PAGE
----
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Rory Calhoun, TV’s ‘Texan,’ Dies

April 29, 1999

BURBANK, Calif. (AP) _ Rory Calhoun caught his first acting break while riding a horse, and his rugged image and handsome face propelled him from there.

Calhoun, the lanky lumberjack and a stalwart hero of Western movies and the TV series ``The Texan,″ died Wednesday at age 76. He had been hospitalized for 10 days with advanced stages of emphysema and diabetes, said his longtime friend, Paul Dean.

Calhoun often told the story of how he was discovered in 1943 while he was horseriding in the Hollywood Hills. Alan Ladd, then a top star, happened to be out riding, too.

``I met this fellow up in the hills and stopped to talk,″ Calhoun recalled. ``He asked me if I was an actor, and I said, `Hell, no!′ We talked some more and he asked, `How would you like to be in films?‴

His face and sturdy physique won him lesser roles in ``Something for the Boys,″ ``Sunday Dinner for a Soldier,″ ``The Bullfighters″ and other wartime films. His most important early role came as boxer James Corbett in ``The Great John L.″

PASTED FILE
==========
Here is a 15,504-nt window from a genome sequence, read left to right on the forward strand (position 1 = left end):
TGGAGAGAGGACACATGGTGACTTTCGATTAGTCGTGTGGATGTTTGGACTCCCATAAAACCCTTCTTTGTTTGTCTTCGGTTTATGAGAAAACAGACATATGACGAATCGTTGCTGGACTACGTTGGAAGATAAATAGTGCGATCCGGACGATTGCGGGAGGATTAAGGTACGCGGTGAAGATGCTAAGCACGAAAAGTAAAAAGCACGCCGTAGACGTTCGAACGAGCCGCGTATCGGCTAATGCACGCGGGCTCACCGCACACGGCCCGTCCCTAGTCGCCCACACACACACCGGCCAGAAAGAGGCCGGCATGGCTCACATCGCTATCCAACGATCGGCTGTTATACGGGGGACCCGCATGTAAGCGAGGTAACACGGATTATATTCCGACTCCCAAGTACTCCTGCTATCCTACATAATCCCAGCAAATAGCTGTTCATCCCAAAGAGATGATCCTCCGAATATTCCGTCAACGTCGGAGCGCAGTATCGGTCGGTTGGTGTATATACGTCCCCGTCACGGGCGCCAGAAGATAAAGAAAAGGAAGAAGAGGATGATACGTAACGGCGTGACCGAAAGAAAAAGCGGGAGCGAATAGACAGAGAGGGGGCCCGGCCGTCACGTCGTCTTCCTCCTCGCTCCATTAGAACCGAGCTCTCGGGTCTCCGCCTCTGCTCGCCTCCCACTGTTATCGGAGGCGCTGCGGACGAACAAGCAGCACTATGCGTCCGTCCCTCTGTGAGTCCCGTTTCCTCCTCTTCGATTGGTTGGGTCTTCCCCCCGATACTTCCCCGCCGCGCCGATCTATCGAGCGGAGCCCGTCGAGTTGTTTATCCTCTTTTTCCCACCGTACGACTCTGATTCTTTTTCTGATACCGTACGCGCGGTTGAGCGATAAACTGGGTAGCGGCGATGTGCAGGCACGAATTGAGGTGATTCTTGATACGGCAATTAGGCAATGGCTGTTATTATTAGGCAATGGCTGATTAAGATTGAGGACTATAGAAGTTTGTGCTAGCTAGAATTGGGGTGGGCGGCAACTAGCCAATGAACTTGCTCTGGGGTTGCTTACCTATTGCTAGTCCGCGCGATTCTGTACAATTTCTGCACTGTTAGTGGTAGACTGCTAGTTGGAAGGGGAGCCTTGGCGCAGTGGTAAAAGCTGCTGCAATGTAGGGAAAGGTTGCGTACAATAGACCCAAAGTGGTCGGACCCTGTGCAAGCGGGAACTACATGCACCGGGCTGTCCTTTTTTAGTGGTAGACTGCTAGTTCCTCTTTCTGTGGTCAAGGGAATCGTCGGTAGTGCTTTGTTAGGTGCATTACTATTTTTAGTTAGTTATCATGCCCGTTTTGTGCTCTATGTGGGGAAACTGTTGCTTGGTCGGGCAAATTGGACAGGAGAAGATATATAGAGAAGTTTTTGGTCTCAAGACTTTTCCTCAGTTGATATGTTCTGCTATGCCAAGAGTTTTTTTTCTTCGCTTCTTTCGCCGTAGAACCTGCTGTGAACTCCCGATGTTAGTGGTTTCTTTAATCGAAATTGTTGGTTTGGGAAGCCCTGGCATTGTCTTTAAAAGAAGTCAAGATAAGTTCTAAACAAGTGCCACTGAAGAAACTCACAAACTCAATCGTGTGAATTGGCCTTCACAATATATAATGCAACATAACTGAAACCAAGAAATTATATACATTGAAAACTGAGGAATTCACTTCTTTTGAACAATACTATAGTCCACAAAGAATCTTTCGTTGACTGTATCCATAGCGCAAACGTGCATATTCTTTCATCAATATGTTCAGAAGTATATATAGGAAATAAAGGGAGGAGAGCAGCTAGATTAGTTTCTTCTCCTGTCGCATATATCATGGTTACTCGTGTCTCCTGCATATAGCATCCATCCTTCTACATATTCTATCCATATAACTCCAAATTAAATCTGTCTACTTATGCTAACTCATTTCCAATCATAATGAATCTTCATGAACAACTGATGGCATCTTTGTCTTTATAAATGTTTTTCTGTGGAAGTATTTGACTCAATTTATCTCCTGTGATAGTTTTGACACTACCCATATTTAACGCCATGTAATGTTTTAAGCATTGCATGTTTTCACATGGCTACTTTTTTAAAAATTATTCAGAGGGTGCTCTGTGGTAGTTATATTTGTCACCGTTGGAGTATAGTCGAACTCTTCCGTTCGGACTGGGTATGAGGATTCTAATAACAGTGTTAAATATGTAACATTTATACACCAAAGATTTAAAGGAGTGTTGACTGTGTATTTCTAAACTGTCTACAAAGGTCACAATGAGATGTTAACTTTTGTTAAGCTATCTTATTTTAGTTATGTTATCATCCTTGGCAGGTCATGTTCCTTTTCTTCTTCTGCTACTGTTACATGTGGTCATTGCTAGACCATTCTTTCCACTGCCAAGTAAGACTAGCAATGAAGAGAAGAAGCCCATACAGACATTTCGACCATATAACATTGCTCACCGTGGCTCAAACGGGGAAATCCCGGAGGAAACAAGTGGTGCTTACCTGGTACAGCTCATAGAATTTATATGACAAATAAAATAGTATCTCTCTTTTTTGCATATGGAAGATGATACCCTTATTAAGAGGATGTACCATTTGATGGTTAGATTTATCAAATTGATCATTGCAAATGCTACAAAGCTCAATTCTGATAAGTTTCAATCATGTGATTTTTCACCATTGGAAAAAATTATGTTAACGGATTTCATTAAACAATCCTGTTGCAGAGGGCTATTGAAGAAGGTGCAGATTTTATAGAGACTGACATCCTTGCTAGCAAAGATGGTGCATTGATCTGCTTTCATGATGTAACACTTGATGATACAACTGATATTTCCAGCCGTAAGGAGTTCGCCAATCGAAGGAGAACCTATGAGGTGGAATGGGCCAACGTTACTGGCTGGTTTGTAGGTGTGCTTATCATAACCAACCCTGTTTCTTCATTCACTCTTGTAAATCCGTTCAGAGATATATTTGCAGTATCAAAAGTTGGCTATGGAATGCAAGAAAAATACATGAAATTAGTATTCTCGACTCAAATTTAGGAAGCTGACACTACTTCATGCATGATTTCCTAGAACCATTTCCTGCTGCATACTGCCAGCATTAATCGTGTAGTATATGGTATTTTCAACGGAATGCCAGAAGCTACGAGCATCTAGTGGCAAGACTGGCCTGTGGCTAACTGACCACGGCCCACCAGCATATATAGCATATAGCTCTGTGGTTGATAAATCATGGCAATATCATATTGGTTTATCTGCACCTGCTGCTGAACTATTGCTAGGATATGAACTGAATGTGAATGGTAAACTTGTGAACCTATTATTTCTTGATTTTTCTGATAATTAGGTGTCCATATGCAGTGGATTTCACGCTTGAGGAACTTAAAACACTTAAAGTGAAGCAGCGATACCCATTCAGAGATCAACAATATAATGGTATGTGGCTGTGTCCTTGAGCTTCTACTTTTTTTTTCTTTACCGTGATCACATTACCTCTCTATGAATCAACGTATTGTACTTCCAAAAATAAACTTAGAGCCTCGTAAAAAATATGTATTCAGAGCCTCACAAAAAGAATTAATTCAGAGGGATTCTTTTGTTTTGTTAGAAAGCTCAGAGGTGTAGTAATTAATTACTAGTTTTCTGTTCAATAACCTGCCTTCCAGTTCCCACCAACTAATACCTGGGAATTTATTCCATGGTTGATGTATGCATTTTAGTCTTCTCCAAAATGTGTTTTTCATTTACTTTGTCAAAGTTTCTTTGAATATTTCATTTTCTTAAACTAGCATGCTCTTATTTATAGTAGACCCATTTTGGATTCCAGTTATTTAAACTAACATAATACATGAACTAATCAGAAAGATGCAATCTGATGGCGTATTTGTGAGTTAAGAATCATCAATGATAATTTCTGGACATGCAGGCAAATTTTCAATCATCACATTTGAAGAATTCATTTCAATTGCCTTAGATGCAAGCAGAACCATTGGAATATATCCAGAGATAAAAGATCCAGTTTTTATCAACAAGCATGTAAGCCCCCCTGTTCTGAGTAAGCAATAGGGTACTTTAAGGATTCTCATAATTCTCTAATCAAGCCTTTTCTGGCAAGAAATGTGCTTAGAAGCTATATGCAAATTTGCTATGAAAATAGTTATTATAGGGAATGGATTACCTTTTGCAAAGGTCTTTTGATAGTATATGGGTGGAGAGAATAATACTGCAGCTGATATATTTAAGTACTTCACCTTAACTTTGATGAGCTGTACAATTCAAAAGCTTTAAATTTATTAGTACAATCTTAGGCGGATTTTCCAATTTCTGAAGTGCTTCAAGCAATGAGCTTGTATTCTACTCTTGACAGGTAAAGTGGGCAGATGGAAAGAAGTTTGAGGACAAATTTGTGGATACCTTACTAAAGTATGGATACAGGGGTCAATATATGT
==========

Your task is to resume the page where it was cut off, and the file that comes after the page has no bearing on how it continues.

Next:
The actor, whose real name was Francis Timothy Durgin, saw his career accelerate after a meeting with agent Henry Willson, who discovered and invented names for Rock Hudson, Tab Hunter and Troy Donahue.

He was considered ideal for such Westerns as ``Massacre River,″ ``Rogue River,″ ``Yellow Tomahawk″ and ``Four Guns to the Border.″ In the late ’40s and early ’50s, he also appeared in ``The Red House,″ ``Ticket to Tomahawk,″ ``How to Marry a Millionaire,″ ``Meet Me After the Show″ and ``With a Song in My Heart.″

From 1958 to 1960, Calhoun starred in a CBS television Western, ``The Texan.″ He played Big Bill Longley, a fast gun who traveled from town to town helping those who were victimized by bad men.

In his later career, Calhoun appeared in lower budget films, many of them made abroad. Among the titles: ``The Treasure of Pancho Villa,″ ``Flight to Hong Kong,″ ``Marco Polo,″ ``The Colossus of Rhodes,″ ``Young Fury,″ ``Black Spurs″ and ``The Adventures of Marco Polo.″

In 1982-87, he appeared on the CBS soap opera ``Capitol,″ playing Judson Tyler, head of one of the two feuding families in the show. He also was host of reruns of ``Death Valley Days″ in the syndicated ``Western Star Theater.″

Calhoun was born in Los Angeles and grew up in Santa Cruz, Calif. He dropped out of high school to wander the West.

``I’d read about Tombstone (Ariz.) and all of the bad men,″ he recalled. ``I was a wild kid for adventure. So I went to Tombstone, but I arrived 50 years too late.″

He hired out as a bronco buster and mined silver near Reno before returning to Santa Cruz.

In 1948, Calhoun married Latin entertainer Lita Baron, and they had three children. They divorced in 1970. In 1971 Calhoun married former journalist Susan Langley. They had a daughter before divorcing after five years.

Funeral arrangements were incomplete late Wednesday.

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